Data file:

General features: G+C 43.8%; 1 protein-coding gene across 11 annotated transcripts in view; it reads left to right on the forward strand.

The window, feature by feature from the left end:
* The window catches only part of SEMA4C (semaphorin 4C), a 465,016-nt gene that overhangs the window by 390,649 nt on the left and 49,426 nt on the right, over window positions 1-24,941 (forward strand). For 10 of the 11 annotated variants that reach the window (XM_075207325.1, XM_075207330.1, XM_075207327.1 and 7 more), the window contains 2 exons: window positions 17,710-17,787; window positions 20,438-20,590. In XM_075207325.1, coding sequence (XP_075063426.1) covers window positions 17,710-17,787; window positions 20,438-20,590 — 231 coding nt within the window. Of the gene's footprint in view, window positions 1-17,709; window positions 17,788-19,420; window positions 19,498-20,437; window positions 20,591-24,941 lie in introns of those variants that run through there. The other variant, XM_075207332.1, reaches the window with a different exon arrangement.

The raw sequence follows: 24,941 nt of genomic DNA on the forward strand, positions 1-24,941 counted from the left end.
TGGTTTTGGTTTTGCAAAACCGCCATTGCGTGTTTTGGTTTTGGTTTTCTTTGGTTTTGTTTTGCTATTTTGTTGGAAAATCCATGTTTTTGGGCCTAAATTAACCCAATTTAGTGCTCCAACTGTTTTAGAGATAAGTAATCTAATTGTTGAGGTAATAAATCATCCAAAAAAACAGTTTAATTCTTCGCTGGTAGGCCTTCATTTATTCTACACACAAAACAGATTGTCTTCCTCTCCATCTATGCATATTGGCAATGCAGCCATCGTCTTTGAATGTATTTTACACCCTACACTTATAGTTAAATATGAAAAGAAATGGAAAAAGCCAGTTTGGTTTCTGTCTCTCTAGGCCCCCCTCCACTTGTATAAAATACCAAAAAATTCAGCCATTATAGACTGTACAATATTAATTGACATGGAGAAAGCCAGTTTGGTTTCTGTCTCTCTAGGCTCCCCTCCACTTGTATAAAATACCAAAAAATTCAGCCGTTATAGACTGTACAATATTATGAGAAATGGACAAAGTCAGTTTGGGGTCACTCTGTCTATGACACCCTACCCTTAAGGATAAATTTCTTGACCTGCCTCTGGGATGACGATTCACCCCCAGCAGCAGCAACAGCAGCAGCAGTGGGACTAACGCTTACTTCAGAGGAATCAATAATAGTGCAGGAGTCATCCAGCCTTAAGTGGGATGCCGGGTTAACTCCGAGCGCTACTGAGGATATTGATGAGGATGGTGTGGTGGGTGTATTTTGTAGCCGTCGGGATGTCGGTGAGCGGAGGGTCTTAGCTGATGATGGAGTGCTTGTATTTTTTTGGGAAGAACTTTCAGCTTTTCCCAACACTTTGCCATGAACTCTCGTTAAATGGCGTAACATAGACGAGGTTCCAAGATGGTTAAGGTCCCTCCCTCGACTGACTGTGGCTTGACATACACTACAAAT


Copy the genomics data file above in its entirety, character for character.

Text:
General features: G+C 43.8%; 1 protein-coding gene across 11 annotated transcripts in view; it reads left to right on the forward strand.

The window, feature by feature from the left end:
* The window catches only part of SEMA4C (semaphorin 4C), a 465,016-nt gene that overhangs the window by 390,649 nt on the left and 49,426 nt on the right, over window positions 1-24,941 (forward strand). For 10 of the 11 annotated variants that reach the window (XM_075207325.1, XM_075207330.1, XM_075207327.1 and 7 more), the window contains 2 exons: window positions 17,710-17,787; window positions 20,438-20,590. In XM_075207325.1, coding sequence (XP_075063426.1) covers window positions 17,710-17,787; window positions 20,438-20,590 — 231 coding nt within the window. Of the gene's footprint in view, window positions 1-17,709; window positions 17,788-19,420; window positions 19,498-20,437; window positions 20,591-24,941 lie in introns of those variants that run through there. The other variant, XM_075207332.1, reaches the window with a different exon arrangement.

The raw sequence follows: 24,941 nt of genomic DNA on the forward strand, positions 1-24,941 counted from the left end.
TGGTTTTGGTTTTGCAAAACCGCCATTGCGTGTTTTGGTTTTGGTTTTCTTTGGTTTTGTTTTGCTATTTTGTTGGAAAATCCATGTTTTTGGGCCTAAATTAACCCAATTTAGTGCTCCAACTGTTTTAGAGATAAGTAATCTAATTGTTGAGGTAATAAATCATCCAAAAAAACAGTTTAATTCTTCGCTGGTAGGCCTTCATTTATTCTACACACAAAACAGATTGTCTTCCTCTCCATCTATGCATATTGGCAATGCAGCCATCGTCTTTGAATGTATTTTACACCCTACACTTATAGTTAAATATGAAAAGAAATGGAAAAAGCCAGTTTGGTTTCTGTCTCTCTAGGCCCCCCTCCACTTGTATAAAATACCAAAAAATTCAGCCATTATAGACTGTACAATATTAATTGACATGGAGAAAGCCAGTTTGGTTTCTGTCTCTCTAGGCTCCCCTCCACTTGTATAAAATACCAAAAAATTCAGCCGTTATAGACTGTACAATATTATGAGAAATGGACAAAGTCAGTTTGGGGTCACTCTGTCTATGACACCCTACCCTTAAGGATAAATTTCTTGACCTGCCTCTGGGATGACGATTCACCCCCAGCAGCAGCAACAGCAGCAGCAGTGGGACTAACGCTTACTTCAGAGGAATCAATAATAGTGCAGGAGTCATCCAGCCTTAAGTGGGATGCCGGGTTAACTCCGAGCGCTACTGAGGATATTGATGAGGATGGTGTGGTGGGTGTATTTTGTAGCCGTCGGGATGTCGGTGAGCGGAGGGTCTTAGCTGATGATGGAGTGCTTGTATTTTTTTGGGAAGAACTTTCAGCTTTTCCCAACACTTTGCCATGAACTCTCGTTAAATGGCGTAACATAGACGAGGTTCCAAGATGGTTAAGGTCCCTCCCTCGACTGACTGTGGCTTGACATACACTACAAAT